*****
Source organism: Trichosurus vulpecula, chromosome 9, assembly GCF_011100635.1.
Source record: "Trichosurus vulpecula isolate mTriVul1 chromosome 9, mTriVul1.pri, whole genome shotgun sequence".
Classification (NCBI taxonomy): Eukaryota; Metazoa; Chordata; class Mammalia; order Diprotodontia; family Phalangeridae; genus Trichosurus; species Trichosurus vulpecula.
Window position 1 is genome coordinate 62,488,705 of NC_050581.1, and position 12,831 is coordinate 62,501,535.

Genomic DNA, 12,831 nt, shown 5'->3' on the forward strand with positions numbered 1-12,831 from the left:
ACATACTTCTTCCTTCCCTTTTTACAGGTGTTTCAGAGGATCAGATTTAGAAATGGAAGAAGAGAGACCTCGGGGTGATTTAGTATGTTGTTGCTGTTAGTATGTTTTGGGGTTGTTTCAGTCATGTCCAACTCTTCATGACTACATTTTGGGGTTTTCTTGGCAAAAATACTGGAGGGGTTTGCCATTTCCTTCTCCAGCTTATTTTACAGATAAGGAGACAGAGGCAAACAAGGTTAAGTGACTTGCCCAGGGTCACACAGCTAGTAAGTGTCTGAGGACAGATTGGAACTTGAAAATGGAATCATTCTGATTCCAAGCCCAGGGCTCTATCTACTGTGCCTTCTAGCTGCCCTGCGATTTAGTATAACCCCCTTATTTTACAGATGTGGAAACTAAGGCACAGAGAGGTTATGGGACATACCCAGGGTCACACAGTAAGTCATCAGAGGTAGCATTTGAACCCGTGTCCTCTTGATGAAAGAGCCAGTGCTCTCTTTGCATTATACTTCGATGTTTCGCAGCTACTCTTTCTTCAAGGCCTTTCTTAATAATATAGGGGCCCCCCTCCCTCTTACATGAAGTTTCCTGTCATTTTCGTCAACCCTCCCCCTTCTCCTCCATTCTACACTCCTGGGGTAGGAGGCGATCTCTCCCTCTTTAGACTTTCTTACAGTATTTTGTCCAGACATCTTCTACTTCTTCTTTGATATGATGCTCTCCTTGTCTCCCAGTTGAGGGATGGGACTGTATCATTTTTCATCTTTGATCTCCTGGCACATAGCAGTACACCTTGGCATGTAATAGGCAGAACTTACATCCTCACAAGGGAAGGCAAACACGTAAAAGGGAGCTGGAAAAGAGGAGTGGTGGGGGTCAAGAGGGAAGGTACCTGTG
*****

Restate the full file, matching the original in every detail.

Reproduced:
Source organism: Trichosurus vulpecula, chromosome 9, assembly GCF_011100635.1.
Source record: "Trichosurus vulpecula isolate mTriVul1 chromosome 9, mTriVul1.pri, whole genome shotgun sequence".
Classification (NCBI taxonomy): Eukaryota; Metazoa; Chordata; class Mammalia; order Diprotodontia; family Phalangeridae; genus Trichosurus; species Trichosurus vulpecula.
Window position 1 is genome coordinate 62,488,705 of NC_050581.1, and position 12,831 is coordinate 62,501,535.

Genomic DNA, 12,831 nt, shown 5'->3' on the forward strand with positions numbered 1-12,831 from the left:
ACATACTTCTTCCTTCCCTTTTTACAGGTGTTTCAGAGGATCAGATTTAGAAATGGAAGAAGAGAGACCTCGGGGTGATTTAGTATGTTGTTGCTGTTAGTATGTTTTGGGGTTGTTTCAGTCATGTCCAACTCTTCATGACTACATTTTGGGGTTTTCTTGGCAAAAATACTGGAGGGGTTTGCCATTTCCTTCTCCAGCTTATTTTACAGATAAGGAGACAGAGGCAAACAAGGTTAAGTGACTTGCCCAGGGTCACACAGCTAGTAAGTGTCTGAGGACAGATTGGAACTTGAAAATGGAATCATTCTGATTCCAAGCCCAGGGCTCTATCTACTGTGCCTTCTAGCTGCCCTGCGATTTAGTATAACCCCCTTATTTTACAGATGTGGAAACTAAGGCACAGAGAGGTTATGGGACATACCCAGGGTCACACAGTAAGTCATCAGAGGTAGCATTTGAACCCGTGTCCTCTTGATGAAAGAGCCAGTGCTCTCTTTGCATTATACTTCGATGTTTCGCAGCTACTCTTTCTTCAAGGCCTTTCTTAATAATATAGGGGCCCCCCTCCCTCTTACATGAAGTTTCCTGTCATTTTCGTCAACCCTCCCCCTTCTCCTCCATTCTACACTCCTGGGGTAGGAGGCGATCTCTCCCTCTTTAGACTTTCTTACAGTATTTTGTCCAGACATCTTCTACTTCTTCTTTGATATGATGCTCTCCTTGTCTCCCAGTTGAGGGATGGGACTGTATCATTTTTCATCTTTGATCTCCTGGCACATAGCAGTACACCTTGGCATGTAATAGGCAGAACTTACATCCTCACAAGGGAAGGCAAACACGTAAAAGGGAGCTGGAAAAGAGGAGTGGTGGGGGTCAAGAGGGAAGGTACCTGTG